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Review: The Magician’s Land

Yay, I finished another trilogy! I’ve recently finished reading Lev Grossman’s The Magician’s Land, the third book in his Magicians trilogy. I’ve been looking forward to delving into so many series this year, and I’ve been in the middle of several at once, so not only does it feel pretty darn rewarding to cross one off the list, but I’m already getting excited about which series I’m going to be starting next. Before I get ahead of myself though, let’s talk about The Magician’s Land. (P. S. If you haven’t read the first two books yet, you’ll probably want to check those out before you read any further. You can follow these links for my reviews of books one and two, The Magiciansand The Magician King.)

themagician'slandAbout the book: Quentin had everything, or almost everything, but now he explores what he’s got left after losing everything at the end of book two. Surprisingly, it’s something he lost even longer ago that’s been stuck on his mind–his girlfriend, Alice. With time on his hands and his access to Fillory blocked, Quentin can finally dedicate himself to finding Alice and putting things back to rights. Except he has no idea if it’s even possible to return a niffin to humanity, and no idea what might remain of Alice after seven years in niffin form if he can manage the impossible. He needs research. He needs resources. Maybe he even needs some help. On his search for those, his goals intersect with his friends’ goals, who are on yet another quest to save Fillory. Only this time, maybe it can’t be saved. Quentin and High King Elliot are both digging back into the Chatwins’ past for answers; the Physical Kids’ paths are not done crossing yet. None of them, however, have ever been so uncertain about where they’ll all end up.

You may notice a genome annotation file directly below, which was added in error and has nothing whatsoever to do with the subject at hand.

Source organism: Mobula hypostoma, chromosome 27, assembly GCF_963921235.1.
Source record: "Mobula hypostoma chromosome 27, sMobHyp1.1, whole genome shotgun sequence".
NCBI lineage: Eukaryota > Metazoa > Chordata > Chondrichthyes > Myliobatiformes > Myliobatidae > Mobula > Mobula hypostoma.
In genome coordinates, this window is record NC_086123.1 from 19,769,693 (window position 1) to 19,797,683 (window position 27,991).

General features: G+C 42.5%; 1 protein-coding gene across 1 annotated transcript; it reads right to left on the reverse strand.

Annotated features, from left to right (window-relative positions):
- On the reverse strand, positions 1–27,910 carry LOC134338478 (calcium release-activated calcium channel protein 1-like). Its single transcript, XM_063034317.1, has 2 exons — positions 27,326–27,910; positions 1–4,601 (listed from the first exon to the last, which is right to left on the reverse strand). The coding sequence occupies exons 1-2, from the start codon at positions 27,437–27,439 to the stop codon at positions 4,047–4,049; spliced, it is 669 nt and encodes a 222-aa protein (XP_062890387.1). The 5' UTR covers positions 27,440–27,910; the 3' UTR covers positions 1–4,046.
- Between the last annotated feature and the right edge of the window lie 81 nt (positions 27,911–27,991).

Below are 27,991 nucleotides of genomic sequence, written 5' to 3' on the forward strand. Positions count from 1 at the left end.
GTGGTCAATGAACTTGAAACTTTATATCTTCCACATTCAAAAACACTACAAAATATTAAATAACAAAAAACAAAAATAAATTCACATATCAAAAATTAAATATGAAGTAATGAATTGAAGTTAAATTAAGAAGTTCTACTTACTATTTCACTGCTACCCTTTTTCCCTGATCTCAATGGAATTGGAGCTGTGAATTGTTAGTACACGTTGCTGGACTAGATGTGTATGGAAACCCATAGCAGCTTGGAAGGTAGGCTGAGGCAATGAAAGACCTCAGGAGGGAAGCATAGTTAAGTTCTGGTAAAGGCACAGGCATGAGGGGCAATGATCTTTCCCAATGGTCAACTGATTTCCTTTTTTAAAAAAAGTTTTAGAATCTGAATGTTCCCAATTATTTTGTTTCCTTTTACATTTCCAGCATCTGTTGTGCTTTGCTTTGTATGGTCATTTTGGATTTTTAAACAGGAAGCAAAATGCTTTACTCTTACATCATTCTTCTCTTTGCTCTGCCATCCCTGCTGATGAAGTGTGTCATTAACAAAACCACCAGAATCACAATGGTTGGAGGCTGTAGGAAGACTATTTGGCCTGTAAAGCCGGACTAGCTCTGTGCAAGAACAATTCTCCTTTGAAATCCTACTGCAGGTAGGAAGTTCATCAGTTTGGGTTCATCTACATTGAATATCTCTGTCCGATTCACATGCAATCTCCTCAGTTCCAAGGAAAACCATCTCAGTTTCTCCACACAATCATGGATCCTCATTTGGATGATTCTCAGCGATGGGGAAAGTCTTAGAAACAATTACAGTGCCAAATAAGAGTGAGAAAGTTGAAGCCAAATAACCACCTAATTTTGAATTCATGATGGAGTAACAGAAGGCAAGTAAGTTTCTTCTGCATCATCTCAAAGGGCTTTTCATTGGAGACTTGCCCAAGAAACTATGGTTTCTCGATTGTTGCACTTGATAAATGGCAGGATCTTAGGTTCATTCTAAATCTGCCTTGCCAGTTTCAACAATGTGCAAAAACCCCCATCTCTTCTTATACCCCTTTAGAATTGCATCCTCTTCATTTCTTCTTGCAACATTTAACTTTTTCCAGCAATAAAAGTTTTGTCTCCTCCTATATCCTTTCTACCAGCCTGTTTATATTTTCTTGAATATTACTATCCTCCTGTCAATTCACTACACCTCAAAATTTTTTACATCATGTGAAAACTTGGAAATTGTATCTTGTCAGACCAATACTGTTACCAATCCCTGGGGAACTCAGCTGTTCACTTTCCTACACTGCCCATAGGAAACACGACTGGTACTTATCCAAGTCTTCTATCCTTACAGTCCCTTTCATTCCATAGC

“Doing magic was like finally finding the words you’d been groping for your whole life. You’d always known what you wanted to say, it was on the tip of your tongue, you almost had it, you knew it a moment ago but somehow forgot it–and then there it was. Casting the spell was like finally finding the words: there, that’s what I meant, that’s what I’ve been trying to say all along.”

One thing I particularly love about this book is the way it plays with words. All of the books in this series do that, but in this one especially I noted lots of cool words and phrases that seem at once obvious and unexpected. For example, “a dot in the shark” leaves just the same impression as its more common idiom counterpart–a shot in the dark. Also, the religious folk who believe in the ram gods Ember and Umber above all other possible gods in the multiverse call themselves the “Ramsians.” And the references–don’t even get me started on the great references to other magical worlds: Harry Potter, The Lord of the Rings, The Lorax… the list goes on. This book is a mishmash of everything fantastical and weird, and it’s a perfect combination. Lev Grossman has found the magic in novel writing, to say exactly what he meant all along.